The student news site of Marquette University

Marquette Wire

The student news site of Marquette University

Marquette Wire

The student news site of Marquette University

Marquette Wire

Three of a kind

Work celebrates influential Latin American womenFrida Kahlo, Alfonsina Storni and Rufina Amaya, three of Latin America’s most inspirational women, are the motivation for a revolutionary work of poetry, justice and surrealist art being performed at Marquette.

Agosin and her family moved to the United States shortly before a military coup spawned Augusto Pinochet’s bloody dictatorship in Chile. She remained one of the most outspoken voices against Pinochet in the United States and Latin America.

Her poetry, fiction and literary criticism have won Agosin several distinguishing awards such as the Letras de Oro Prize for Poetry and the Morgan Institute Prize for Achievement in Human Rights.

Marquette professor of Spanish, Germán Carrillo, professed his excitement about seeing a work by Agosin and witnessing the definitive authority in her writing voice.

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“(Agosin) is a dynamic woman with an incredible ability to captivate an audience,” Carrillo said.

The lives of those profiled provide plenty of dynamic situations as well.

During her pain-filled and dramatic life, Mexican painter Kahlo’s stunning mixtures of native colors with sentiments of suffering gained her an international fame seldom experienced by a Latin American woman.

Her childhood contraction of polio and subsequent bus accident framed a life of physical pain. This, coupled with her two stormy marriages to painter Diego Rivera, were the subject of the recent feature film, “Frida.”

Likewise did the liberating feminist poetry of Storni blossom out of an Argentinian era where females were subjugated to their husbands, fathers and a rigorous structure of social mores and conventions.

Storni was the first Argentinian feminist author and her poetry, plays and novels remain some of the most vivid expressions of women’s struggles in Latin America and the world.

Carrillo, himself an admirer of Storni, noted that hers is an intricately coded poetry of expression that has influenced feminist authors of every caliber.

“She was a poet who knew best how to express love and passion,” Carrillo said.

And Amaya is the only known survivor of the brutal massacre at El Mozote in rural El Salvador. Her husband, four children and 1,000 other villagers were killed by the Salvadoran army during the country’s civil war in the 1980s. Her writings center on her experiences in El Salvador and promote peace and social justice throughout the world. Many familiar with issues of social justice will recognize Amaya from her numerous writings and protests regarding the School of the Americas in Fort Benning, Ga.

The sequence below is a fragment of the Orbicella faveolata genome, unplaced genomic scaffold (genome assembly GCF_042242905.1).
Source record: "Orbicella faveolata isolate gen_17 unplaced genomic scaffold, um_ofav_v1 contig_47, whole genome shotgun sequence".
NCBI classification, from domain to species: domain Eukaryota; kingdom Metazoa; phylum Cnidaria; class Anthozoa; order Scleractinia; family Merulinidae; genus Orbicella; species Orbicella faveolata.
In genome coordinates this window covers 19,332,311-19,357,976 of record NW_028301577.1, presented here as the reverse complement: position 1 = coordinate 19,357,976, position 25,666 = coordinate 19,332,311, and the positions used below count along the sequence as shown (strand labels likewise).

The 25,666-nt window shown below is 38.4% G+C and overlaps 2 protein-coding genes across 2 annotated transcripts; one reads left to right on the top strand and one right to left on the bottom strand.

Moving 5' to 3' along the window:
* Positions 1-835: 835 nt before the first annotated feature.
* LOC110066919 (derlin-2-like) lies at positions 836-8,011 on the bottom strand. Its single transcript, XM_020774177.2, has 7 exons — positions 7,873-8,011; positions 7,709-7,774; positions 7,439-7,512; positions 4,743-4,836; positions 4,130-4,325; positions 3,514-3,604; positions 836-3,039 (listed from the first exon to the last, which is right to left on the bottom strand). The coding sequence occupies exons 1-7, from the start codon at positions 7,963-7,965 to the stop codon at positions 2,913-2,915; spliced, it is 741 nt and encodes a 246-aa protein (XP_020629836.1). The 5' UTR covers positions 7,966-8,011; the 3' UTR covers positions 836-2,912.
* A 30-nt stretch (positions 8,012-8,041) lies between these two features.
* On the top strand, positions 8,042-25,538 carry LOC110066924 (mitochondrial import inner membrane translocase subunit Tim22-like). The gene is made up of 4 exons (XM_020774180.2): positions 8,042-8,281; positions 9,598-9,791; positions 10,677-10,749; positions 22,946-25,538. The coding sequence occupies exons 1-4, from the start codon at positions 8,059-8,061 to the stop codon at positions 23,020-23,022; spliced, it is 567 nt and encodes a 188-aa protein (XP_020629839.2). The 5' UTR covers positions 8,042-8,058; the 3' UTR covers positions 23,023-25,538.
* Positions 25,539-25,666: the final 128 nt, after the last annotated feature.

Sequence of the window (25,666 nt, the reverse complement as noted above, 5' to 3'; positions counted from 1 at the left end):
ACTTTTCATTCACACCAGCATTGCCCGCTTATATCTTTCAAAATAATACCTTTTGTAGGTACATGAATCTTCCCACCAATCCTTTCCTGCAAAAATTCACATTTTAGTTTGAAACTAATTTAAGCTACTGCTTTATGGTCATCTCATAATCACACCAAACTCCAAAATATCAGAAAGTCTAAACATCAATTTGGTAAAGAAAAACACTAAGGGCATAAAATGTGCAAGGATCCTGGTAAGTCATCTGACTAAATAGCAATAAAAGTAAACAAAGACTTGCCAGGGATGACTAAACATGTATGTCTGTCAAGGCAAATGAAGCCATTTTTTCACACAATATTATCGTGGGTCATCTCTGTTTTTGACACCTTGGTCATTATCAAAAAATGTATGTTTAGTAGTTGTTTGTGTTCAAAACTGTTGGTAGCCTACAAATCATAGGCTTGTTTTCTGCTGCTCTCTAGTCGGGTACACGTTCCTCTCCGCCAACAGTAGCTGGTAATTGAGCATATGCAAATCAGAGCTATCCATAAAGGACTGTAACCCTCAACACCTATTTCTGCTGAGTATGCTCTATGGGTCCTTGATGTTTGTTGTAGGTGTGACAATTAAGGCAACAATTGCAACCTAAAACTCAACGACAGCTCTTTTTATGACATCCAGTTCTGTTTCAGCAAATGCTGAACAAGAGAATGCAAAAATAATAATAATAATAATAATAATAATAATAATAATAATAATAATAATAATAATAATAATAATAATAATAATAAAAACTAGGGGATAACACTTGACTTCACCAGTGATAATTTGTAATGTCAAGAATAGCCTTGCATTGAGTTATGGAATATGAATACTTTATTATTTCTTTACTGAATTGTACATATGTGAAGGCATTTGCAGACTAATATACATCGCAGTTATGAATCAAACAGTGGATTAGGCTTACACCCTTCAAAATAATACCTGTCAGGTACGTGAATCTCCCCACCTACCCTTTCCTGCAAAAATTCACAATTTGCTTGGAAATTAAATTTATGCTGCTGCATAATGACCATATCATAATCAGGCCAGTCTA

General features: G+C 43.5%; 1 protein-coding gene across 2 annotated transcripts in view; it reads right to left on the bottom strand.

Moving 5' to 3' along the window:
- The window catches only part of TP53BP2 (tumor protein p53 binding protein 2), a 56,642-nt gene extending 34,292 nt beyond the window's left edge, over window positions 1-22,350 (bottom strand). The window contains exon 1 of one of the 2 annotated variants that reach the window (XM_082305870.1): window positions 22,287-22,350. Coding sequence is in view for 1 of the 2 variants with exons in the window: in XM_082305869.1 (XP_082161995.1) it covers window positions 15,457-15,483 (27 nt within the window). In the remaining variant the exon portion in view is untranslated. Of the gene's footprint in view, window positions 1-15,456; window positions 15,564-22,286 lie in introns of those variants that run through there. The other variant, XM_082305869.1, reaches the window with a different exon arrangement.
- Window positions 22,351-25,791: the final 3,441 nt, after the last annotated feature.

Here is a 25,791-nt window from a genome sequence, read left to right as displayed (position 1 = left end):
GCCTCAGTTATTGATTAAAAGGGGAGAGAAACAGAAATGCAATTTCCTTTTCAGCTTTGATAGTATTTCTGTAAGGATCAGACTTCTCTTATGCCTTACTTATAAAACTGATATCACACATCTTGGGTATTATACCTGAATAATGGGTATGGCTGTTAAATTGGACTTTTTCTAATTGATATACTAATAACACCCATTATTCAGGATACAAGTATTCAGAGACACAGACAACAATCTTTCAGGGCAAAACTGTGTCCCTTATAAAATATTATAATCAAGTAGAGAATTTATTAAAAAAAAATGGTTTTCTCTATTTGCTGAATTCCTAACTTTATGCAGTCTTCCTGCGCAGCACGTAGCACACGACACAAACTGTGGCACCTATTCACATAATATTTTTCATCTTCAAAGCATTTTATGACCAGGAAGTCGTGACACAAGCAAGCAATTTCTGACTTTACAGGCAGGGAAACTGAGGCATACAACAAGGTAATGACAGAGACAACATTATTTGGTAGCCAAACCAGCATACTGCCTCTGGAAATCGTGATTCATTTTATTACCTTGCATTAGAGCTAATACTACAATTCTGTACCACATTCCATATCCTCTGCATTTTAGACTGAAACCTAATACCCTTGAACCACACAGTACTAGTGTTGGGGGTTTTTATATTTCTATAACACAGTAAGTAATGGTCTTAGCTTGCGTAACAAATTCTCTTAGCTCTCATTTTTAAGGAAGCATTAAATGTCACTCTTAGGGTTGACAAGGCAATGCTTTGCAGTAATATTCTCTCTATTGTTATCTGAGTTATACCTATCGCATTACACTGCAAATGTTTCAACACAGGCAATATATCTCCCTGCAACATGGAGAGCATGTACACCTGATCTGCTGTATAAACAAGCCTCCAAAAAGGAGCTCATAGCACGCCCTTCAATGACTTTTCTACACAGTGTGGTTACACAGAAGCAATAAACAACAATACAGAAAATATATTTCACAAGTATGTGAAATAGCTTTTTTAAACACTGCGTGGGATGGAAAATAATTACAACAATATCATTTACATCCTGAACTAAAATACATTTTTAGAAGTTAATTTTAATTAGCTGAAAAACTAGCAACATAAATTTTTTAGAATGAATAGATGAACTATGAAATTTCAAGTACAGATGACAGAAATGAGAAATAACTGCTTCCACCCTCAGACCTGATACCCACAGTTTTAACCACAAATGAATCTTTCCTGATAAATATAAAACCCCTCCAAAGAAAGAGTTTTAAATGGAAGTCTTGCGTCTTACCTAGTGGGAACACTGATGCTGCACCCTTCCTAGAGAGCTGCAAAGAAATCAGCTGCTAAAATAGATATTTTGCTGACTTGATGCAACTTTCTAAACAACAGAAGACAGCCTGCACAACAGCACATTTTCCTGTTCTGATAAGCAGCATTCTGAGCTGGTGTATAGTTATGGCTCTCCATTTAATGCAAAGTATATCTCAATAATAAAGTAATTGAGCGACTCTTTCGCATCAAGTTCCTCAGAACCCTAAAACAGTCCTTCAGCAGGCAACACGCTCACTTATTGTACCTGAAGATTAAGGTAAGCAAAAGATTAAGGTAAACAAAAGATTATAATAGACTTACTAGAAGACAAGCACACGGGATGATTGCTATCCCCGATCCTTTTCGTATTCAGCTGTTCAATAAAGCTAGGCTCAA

Amaya’s life and “Tres Vidas” expression of her work should definitely draw an interest at Marquette, according to Marlene De La Cruz-Guzman, assistant dean for Multi-Cultural Programs.

She related that the peace and social justice issues that writer Agosin tackles fall right into line with the ideals of human compassion Marquette strives to instill.

Expressions of Kahlo’s paintings, Storni’s poetry and Amaya’s descriptions of El Mozote will all flow through lead actress Georgina Corbo. A Broadway and television veteran, Corbo has had featured roles in “Law and Order” and “New York Undercover.”

Corbo’s singing will be accompanied by the Core Ensemble, featuring music composed by Osvaldo Golijov, Orlando Garcia, Pablo Ortiz and Michael DeMurga.

The pieces encompass Salvadorean, Argentinian and Mexican folk music along with adaptations of vibrant tangos by Astor Piazzolla.

De La Cruz-Guzman said that as soon as she saw a sample of the performance, she did everything in her power to bring “Tres Vidas” to Marquette.

She defined the performance as “an opportunity for all students to experience the beauty and richness of the Latin American culture,” and stressed that in this dynamic work there is something with which every student can identify.

Carillo also said that “Tres Vidas” is the story “of three liberal and liberated women. It should be very good.”

The myriad of student groups sponsoring “Tres Vidas” include the Office of Student Development, RAICES (Latino Students Organization), Latin American Student Organization, Marquette Student Government, the Women’s Studies Program and the Department for the Performing Arts.

“Tres Vidas” will be held at 6:30 p.m. today in the Varsity Theatre.